Heart of a Dragon The Andrachen royal line rests uneasily. King Sebastian’s notorious lust for control spreads trepidation throughout Lismaria as power struggles monger hostility. Kinna’s irrepressible draw to the Dragons seems harmless until a discovery turns her life upside-down. Her search for answers morphs into a movement to overcome repression. But following her heart means danger and death for nearly everyone she loves. Will she choose safety or justice? As Sebastian’s power grows and darkness blankets Kinna’s hopes, her doubts overwhelm. Can she unveil her own heart of a dragon in time to face Sebastian for the ultimate showdown?
Guardian of the Vale Alayne Worth, a seventeen-year-old Water-Wielder, enters Clayborne Training Institute along with a host of Elementals her age to hone her abilities. When she discovers that her abilities extend far beyond only Water-Wielding, her fears increase as those who thirst for power seek to strip her of the Vale, the source of her talents.Tension blights Clayborne as the Elemental Alliance comes into power, and a clash between Natural Humans and Elementals threatens to destroy all those Alayne loves. Homework, friendship, and romance turn dark as enemies close ranks on Alayne. Will she survive the struggle that eventually shadows all of CommonEarth?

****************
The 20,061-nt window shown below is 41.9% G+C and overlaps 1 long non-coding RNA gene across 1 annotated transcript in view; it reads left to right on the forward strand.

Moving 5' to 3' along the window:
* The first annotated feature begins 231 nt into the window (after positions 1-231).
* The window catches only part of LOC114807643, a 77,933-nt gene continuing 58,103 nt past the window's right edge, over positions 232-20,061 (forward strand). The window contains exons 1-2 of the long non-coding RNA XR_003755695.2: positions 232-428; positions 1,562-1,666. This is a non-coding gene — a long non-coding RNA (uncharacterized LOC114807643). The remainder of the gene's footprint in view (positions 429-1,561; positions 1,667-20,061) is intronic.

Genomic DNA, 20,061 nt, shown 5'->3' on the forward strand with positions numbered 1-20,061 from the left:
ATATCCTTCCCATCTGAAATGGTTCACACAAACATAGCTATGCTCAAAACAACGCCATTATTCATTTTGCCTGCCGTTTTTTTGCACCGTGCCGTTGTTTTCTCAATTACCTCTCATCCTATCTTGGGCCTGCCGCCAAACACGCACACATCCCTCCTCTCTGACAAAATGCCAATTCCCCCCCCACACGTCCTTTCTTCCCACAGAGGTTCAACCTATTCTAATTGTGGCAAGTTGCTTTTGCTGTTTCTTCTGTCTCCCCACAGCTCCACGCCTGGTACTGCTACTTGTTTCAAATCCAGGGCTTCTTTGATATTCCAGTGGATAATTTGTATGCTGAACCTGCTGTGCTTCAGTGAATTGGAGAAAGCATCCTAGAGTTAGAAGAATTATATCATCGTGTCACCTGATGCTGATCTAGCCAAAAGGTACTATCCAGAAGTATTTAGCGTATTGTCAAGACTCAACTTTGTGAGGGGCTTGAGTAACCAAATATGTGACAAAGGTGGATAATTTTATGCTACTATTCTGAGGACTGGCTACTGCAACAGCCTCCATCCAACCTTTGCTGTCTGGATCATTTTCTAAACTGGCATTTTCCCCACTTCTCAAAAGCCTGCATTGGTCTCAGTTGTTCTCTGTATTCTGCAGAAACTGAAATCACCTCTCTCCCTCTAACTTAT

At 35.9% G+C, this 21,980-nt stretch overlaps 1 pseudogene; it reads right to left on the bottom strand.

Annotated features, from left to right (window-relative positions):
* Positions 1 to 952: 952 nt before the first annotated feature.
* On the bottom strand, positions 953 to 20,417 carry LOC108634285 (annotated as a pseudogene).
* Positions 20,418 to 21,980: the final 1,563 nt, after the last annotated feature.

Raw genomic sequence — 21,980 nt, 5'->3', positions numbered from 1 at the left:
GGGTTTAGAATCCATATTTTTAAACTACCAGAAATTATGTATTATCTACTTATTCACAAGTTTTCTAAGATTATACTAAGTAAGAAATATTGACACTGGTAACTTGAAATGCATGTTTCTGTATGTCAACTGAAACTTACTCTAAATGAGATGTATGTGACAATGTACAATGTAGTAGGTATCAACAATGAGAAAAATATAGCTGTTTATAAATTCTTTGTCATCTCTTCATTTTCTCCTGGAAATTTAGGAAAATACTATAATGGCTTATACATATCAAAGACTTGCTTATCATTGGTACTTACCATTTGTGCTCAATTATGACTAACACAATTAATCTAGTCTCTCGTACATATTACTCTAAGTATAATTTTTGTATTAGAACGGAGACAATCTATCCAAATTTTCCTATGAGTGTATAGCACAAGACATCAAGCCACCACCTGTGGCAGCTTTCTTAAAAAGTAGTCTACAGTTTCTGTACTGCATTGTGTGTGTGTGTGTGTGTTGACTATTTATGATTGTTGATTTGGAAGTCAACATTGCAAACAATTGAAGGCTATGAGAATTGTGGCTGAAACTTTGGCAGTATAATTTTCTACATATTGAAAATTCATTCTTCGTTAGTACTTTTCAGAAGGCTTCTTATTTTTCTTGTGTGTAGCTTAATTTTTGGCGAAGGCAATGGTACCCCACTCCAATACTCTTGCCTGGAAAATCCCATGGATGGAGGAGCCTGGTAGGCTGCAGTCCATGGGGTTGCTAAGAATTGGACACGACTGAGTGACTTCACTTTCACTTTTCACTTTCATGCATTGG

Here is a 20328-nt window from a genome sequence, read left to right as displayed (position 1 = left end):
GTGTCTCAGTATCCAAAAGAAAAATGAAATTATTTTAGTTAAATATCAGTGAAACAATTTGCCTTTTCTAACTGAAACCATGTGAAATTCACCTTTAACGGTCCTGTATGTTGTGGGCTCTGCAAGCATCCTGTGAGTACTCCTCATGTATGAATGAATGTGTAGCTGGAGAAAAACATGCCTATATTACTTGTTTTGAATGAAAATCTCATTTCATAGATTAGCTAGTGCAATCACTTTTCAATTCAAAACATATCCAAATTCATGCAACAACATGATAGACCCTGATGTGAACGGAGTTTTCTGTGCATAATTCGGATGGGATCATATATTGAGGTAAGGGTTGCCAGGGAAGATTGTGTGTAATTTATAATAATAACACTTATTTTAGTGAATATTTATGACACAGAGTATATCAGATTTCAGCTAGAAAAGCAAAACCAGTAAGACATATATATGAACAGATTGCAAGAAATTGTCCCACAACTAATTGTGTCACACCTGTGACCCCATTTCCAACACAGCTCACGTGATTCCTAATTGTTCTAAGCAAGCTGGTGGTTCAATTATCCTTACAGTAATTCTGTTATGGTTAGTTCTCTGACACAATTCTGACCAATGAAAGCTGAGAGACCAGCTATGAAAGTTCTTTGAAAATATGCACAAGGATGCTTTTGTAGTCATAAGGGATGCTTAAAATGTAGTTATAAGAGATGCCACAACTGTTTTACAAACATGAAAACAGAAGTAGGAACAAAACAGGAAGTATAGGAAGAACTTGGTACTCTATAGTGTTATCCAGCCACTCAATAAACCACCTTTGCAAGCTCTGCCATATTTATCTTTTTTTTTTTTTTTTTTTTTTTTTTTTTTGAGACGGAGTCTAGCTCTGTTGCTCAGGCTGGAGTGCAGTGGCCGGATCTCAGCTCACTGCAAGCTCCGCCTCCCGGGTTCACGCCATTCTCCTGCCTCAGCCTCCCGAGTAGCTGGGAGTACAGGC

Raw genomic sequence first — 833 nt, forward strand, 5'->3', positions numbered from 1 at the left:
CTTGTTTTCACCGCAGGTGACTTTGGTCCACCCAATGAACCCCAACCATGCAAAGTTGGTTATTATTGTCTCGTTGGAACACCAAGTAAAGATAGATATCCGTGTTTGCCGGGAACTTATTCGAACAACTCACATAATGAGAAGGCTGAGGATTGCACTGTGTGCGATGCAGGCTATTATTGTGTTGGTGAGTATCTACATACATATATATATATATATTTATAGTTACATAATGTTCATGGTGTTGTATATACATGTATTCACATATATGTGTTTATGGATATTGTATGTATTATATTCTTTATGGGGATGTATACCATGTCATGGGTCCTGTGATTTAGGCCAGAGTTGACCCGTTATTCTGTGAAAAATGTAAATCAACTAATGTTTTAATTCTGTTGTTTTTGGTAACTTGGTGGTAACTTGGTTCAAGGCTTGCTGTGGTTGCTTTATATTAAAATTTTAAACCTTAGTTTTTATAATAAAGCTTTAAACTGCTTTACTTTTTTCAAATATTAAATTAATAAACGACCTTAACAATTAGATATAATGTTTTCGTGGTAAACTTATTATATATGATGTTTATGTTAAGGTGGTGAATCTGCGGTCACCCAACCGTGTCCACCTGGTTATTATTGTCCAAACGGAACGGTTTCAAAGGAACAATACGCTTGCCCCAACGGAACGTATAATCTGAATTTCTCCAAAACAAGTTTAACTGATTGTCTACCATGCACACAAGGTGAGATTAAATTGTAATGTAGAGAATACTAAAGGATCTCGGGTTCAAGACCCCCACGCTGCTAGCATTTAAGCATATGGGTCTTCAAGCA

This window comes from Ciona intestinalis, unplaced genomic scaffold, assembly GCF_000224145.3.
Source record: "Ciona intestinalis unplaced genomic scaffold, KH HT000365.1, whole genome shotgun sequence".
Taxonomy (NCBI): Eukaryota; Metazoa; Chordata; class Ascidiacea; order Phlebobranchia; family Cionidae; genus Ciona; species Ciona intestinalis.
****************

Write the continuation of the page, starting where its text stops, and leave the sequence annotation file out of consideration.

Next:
For six hundred years, Fenear,a land where humans can take wolf form, has warred with Maenor, its neighboring kingdom ruled by a ruthless dynasty. The possibility of peace emerges when the Maenoren Overlord, Rhael, enters negotiations with Fenearen leaders Bayne and Silver, but their niece, Rayna, is skeptical. Yet, when Rhael proposes to her, she agrees for the sake of her country, despite her family’s objections and a blossoming romance with her best friend. Suspicion changes Rayna’s decision, but before she can annul the agreement, powerful forces subdue her with a sinister hex. With Fenear and everyone she loves in danger, Rayna must escape and break the hex to save her best friend and homeland.